Most Common Documents Needed To Close a Hard Money Loan

A hard money lender is an excellent alternative to traditional bank financing for real estate investments and properties. An ideal solution for complicated developer projects, fix and flip properties, commercial developments and even raw land subdivisions, hard money lenders typically require far less documentation than traditional government-backed banks and mortgage lenders.

The banking industry, heavily regulated by government rules, requires a plethora of documentation and financial paperwork. Many times real estate investors are required to provide even more documentation than standard residential home buyers. Sometimes this documentation is not acceptable to underwriting standards and guidelines, leaving borrowers with a property under contract but no available financing means. This is where a hard money lender can offer expertise, knowledge and the creative financing capital to propel a contract to close.

What types of documentation are required for typical hard money lenders? This includes, but is not limited to:

  • Purchase Contract – As with any type of loan, an executed Purchase and Sale Agreement is required to proceed with any type of purchase. If the property is being refinanced through a hard money lender, a payoff statement will be required showing outstanding funds on the loan.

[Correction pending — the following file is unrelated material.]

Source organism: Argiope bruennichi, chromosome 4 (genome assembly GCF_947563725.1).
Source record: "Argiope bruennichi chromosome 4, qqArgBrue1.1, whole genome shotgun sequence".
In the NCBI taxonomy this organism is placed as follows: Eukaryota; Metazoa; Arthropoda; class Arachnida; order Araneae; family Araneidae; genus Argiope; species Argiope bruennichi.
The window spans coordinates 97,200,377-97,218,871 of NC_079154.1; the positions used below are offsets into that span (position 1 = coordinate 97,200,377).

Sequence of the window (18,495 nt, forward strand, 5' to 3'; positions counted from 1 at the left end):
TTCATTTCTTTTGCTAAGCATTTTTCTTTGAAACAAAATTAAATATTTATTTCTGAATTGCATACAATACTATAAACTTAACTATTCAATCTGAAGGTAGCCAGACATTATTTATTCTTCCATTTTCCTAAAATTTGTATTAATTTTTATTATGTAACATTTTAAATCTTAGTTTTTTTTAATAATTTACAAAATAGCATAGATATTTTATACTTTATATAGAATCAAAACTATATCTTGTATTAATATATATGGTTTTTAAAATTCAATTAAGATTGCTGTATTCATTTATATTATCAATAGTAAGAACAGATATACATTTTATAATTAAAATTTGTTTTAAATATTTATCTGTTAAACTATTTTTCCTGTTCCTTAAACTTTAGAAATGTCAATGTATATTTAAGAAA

• Preliminary Title Report – This helps a lender determine if the property will transfer with a clear title or if the title has been clouded, often with liens and other outstanding loans (such as tax liens, mechanic’s liens, IRS liens, etc.). In the Purchase and Sale Agreement, there is an area where both the buyer and seller must agree on a Title Company. When the Title Report is completed, a copy is given to the buyer and seller, as well as the lender.
  • Identification – To help prevent loan fraud, if the borrower is an individual, most hard money lenders will require two forms of identification. If the borrower is, however, a business entity, an operating agreement or corporate documents may be required. A business will also need a Certificate of Good Standing with the local Secretary of the State.
  • Proof of Funds – A private hard money lender will want proof that the borrower has the down payment funds necessary to close. Often a copy of a bank statement or financial account balance will suffice.
  • Proof of Insurance – This will be required for a property that is being purchased or refinanced.

Optional Items – This may include a loan application, a copy of a lease or rent rolls on rental income property, credit reports, etc.

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